A project entitled ‘BEFWAM-BIOENERGY, FERTILISER AND CLEAN WATER FROM INVASIVE AQUATIC MACROPHYTES’ for 1.9 million, submitted via the BBSRC call in Industrial Biotechnology and Bioenergy in the Developing World has been succesful. The call aims to support collaborative research projects addressing challenges relating to industrial biotechnology and bioenergy in the developing world and is funded from the UK government’s Global Challenges Research Fund (GCRF).The project PI is Dr Ross with Co-Investigators in SCAPE (Dr Valerie Dupont and Prof John Blacker), Civil Engineering (Dr Miller Camargo-Valero and Dr Loise Fletcher) and in Geography (Prof Jon Lovett). The overseas project partners include the Centre for research in energy and energy conservation (CREEC) Uganda, the institute of chemical technology, Mumbai, India and Visva-Bharati University India. The project will focus on utilising invasive aquatic macrophytes such as water hyacinth in combination with nutrient rich waste and immobilised microbial systems to maximise the production of biogas whilst generating clean water and recovering nutrients in low income communities, by developing innovative biotechnology solutions that promote resource efficiency and long-term sustainable services. The project will provide practical solutions for processing water hyacinth with other wastes (e.g. faecal matter, food waste) in novel bioreactors. These ought to be capable of producing affordable clean energy (as per the UN’s Sustainable Development Goal # 7- a.k.a. SDG 7) with improved biogas yields and quality, and be suitable for use in cooking, refrigeration and power generation. The proposed processes of biogas production will be designed to be scaled appropriately to either urban areas (cities) and to smaller communities such as villages and schools (SDG 11).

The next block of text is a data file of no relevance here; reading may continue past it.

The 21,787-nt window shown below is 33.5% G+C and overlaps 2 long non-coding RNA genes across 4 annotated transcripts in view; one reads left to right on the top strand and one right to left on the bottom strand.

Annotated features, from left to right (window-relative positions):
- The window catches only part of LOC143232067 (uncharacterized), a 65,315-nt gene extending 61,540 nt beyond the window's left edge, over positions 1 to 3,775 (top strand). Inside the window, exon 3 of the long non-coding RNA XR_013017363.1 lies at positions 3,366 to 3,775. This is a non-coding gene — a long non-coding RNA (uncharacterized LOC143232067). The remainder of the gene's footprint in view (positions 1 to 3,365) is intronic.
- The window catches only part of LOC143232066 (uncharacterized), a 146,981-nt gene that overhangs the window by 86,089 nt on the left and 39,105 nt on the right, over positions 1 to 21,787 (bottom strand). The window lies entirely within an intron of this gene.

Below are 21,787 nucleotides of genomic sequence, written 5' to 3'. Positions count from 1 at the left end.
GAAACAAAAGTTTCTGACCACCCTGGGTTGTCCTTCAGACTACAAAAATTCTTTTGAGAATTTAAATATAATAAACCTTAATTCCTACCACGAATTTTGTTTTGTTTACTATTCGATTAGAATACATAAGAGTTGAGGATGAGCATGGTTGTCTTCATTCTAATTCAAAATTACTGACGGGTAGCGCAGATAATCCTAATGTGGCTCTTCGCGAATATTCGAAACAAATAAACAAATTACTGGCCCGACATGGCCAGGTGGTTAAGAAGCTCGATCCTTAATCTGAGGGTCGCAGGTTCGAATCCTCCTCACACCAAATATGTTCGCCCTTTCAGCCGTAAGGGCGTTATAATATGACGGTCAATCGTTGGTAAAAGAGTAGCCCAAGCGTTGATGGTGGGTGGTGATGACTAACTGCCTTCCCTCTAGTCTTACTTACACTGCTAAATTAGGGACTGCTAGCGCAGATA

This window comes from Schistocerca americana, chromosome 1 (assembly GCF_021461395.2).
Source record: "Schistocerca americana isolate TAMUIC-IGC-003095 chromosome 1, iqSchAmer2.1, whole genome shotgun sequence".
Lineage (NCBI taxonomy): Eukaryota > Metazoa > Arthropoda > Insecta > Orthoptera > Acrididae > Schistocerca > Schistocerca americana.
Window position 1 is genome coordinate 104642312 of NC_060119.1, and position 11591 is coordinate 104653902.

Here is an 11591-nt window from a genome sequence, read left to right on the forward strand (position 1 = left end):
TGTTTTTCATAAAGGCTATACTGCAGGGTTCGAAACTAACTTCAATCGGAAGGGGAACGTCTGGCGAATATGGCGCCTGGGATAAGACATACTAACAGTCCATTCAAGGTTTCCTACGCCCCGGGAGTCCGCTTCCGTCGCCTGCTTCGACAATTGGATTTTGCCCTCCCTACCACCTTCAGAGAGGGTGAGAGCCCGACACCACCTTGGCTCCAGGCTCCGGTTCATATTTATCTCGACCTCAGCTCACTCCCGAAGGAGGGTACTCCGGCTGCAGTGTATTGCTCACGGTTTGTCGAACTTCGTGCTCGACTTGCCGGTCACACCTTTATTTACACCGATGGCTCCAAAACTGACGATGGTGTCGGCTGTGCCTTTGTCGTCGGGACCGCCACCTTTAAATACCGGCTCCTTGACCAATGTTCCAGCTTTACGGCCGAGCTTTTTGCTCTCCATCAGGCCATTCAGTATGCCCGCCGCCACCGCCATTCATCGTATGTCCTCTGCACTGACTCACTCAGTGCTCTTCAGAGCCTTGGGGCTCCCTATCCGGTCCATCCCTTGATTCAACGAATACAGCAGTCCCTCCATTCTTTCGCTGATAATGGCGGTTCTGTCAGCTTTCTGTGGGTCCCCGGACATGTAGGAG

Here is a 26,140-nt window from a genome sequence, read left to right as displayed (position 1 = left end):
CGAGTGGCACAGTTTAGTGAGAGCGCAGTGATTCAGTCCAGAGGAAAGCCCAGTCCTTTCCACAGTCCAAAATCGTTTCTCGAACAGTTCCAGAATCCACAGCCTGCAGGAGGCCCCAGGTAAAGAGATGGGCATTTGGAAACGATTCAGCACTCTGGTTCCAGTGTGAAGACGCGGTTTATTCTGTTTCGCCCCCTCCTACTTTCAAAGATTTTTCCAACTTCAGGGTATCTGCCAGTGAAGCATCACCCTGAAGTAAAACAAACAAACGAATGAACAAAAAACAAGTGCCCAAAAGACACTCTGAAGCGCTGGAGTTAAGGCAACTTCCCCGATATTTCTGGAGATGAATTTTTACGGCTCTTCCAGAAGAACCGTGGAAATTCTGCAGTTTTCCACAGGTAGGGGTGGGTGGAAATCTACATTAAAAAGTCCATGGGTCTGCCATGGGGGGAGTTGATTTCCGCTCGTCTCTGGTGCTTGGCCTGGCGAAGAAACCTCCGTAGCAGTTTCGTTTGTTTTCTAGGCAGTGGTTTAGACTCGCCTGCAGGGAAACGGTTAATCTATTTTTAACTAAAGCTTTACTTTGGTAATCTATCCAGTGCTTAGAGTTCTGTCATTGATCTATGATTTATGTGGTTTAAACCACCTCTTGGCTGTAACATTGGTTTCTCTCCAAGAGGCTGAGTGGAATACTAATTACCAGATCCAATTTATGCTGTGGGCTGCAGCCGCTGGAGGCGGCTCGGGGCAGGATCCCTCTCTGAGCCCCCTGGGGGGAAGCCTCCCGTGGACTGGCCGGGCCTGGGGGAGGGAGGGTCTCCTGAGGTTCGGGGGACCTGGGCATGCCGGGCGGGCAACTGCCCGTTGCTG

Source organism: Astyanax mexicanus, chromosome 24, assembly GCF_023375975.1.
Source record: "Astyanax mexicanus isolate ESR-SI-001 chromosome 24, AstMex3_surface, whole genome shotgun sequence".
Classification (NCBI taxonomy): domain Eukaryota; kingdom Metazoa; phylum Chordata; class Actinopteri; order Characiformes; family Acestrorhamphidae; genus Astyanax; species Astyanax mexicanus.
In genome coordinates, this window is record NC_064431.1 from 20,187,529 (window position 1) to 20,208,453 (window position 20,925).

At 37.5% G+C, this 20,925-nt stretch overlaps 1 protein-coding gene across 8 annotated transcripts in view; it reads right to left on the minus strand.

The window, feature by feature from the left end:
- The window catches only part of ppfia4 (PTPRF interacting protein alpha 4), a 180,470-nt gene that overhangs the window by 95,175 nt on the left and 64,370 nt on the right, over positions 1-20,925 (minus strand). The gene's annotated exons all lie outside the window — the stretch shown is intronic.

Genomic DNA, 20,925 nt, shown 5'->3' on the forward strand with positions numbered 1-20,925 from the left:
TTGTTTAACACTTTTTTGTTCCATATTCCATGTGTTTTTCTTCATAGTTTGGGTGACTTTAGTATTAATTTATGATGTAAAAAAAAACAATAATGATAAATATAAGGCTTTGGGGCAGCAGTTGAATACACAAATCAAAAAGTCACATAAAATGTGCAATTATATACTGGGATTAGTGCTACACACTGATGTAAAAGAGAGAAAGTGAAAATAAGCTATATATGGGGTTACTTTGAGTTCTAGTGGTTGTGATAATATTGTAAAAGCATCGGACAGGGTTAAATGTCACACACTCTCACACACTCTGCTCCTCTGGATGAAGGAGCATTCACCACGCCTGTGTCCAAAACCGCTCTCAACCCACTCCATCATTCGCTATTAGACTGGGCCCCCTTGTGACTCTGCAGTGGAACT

In addition, the integrated approaches will allow the potential for the recovery of valuable nutrients from the macrophyte feedstock for growing food and for the production of clean water. The integrated approaches will result in reduced emissions and health impacts associated with combustion of wood (SDG 3) and support more sustainable use of biomass resources (SDG 13). The use of aquatic macrophytes as an alternative biomass resource for energy generation can mitigate the over-reliance on firewood for cooking, thus promoting a more sustainable use of biomass resources (SDG 12). It also provides a solution to the growing problem in many African and Asian regions associated with invasive macrophytes resulting from eutrophication and pollution associated with poor sanitation and regulation of industry (SDG 6, 9 and 13). BEFWAM will support knowledge transfer from high- and mid-income countries (UK and India) to low-income countries in Africa (Uganda) and the delivery of training and supporting partnerships between stakeholders and local business.This will be effected through the application of the innovative technologies developed within the project while all stages of development are to be informed by the analysis of the social implications of energy production from macrophytes and waste. Special emphasis of the social analysis will be devoted to the gender-poverty nexus.